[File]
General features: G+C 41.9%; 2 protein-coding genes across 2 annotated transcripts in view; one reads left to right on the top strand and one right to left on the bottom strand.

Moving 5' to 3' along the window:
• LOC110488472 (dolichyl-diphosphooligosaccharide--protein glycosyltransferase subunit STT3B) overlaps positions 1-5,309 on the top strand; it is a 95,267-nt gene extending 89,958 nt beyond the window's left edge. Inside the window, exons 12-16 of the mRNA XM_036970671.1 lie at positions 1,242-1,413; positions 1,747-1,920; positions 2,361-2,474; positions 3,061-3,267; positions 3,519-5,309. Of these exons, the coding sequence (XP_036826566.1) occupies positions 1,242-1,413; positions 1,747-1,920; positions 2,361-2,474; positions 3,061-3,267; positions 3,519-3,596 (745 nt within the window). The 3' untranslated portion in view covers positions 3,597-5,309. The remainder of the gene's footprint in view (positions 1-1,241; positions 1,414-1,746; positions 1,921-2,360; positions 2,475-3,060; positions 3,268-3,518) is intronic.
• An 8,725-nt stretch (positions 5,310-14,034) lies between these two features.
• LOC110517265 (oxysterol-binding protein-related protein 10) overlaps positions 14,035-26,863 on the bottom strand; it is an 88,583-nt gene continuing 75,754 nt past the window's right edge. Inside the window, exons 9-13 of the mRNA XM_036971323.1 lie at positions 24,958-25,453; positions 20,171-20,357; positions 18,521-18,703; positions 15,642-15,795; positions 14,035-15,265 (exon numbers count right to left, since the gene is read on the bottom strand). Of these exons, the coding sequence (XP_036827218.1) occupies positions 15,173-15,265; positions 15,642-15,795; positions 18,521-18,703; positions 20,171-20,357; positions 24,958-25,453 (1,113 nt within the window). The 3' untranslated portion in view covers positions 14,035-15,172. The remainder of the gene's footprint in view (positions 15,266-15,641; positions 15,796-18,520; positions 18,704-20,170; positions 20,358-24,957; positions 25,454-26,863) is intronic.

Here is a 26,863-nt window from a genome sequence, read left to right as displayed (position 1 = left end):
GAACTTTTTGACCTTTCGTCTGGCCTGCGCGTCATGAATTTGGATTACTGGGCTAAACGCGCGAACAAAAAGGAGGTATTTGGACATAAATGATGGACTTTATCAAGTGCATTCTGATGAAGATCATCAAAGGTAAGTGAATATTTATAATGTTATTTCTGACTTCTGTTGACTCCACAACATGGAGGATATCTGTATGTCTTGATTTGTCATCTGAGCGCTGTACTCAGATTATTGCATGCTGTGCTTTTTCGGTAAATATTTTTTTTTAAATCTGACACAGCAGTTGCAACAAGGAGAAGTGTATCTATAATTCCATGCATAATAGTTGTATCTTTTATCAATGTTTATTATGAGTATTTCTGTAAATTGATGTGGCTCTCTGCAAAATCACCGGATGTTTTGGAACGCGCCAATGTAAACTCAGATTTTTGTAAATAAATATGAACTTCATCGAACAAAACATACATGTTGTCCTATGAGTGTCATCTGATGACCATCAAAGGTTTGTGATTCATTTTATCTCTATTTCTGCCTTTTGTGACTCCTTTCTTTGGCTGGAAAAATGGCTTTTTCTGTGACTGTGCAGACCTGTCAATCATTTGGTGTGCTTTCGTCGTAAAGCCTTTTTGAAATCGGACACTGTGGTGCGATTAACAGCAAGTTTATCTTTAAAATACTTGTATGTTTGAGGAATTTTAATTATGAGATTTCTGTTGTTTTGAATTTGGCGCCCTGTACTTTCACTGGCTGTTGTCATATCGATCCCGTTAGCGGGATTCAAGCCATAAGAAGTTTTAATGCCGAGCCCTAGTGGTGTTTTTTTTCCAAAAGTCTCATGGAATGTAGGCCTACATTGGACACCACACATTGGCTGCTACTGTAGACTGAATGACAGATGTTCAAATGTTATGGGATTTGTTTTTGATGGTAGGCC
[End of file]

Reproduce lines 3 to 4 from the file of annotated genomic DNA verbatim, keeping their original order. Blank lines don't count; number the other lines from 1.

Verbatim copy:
• LOC110488472 (dolichyl-diphosphooligosaccharide--protein glycosyltransferase subunit STT3B) overlaps positions 1-5,309 on the top strand; it is a 95,267-nt gene extending 89,958 nt beyond the window's left edge. Inside the window, exons 12-16 of the mRNA XM_036970671.1 lie at positions 1,242-1,413; positions 1,747-1,920; positions 2,361-2,474; positions 3,061-3,267; positions 3,519-5,309. Of these exons, the coding sequence (XP_036826566.1) occupies positions 1,242-1,413; positions 1,747-1,920; positions 2,361-2,474; positions 3,061-3,267; positions 3,519-3,596 (745 nt within the window). The 3' untranslated portion in view covers positions 3,597-5,309. The remainder of the gene's footprint in view (positions 1-1,241; positions 1,414-1,746; positions 1,921-2,360; positions 2,475-3,060; positions 3,268-3,518) is intronic.
• An 8,725-nt stretch (positions 5,310-14,034) lies between these two features.